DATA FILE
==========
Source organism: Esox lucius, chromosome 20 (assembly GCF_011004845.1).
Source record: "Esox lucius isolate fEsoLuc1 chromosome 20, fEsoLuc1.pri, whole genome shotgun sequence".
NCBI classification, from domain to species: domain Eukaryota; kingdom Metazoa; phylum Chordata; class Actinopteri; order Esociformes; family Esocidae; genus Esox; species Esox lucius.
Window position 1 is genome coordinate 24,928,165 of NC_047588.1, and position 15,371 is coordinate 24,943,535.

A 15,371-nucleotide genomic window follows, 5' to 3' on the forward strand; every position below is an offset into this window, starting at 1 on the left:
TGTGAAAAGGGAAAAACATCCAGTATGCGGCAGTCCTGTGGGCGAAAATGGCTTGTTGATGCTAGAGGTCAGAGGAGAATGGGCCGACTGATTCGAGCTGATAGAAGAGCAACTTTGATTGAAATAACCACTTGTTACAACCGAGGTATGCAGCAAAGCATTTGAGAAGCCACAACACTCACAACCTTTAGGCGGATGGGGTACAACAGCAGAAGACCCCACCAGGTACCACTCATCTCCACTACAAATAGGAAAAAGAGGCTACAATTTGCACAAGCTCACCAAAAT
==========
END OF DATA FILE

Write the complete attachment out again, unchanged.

Source organism: Esox lucius, chromosome 20 (assembly GCF_011004845.1).
Source record: "Esox lucius isolate fEsoLuc1 chromosome 20, fEsoLuc1.pri, whole genome shotgun sequence".
NCBI classification, from domain to species: domain Eukaryota; kingdom Metazoa; phylum Chordata; class Actinopteri; order Esociformes; family Esocidae; genus Esox; species Esox lucius.
Window position 1 is genome coordinate 24,928,165 of NC_047588.1, and position 15,371 is coordinate 24,943,535.

A 15,371-nucleotide genomic window follows, 5' to 3' on the forward strand; every position below is an offset into this window, starting at 1 on the left:
TGTGAAAAGGGAAAAACATCCAGTATGCGGCAGTCCTGTGGGCGAAAATGGCTTGTTGATGCTAGAGGTCAGAGGAGAATGGGCCGACTGATTCGAGCTGATAGAAGAGCAACTTTGATTGAAATAACCACTTGTTACAACCGAGGTATGCAGCAAAGCATTTGAGAAGCCACAACACTCACAACCTTTAGGCGGATGGGGTACAACAGCAGAAGACCCCACCAGGTACCACTCATCTCCACTACAAATAGGAAAAAGAGGCTACAATTTGCACAAGCTCACCAAAAT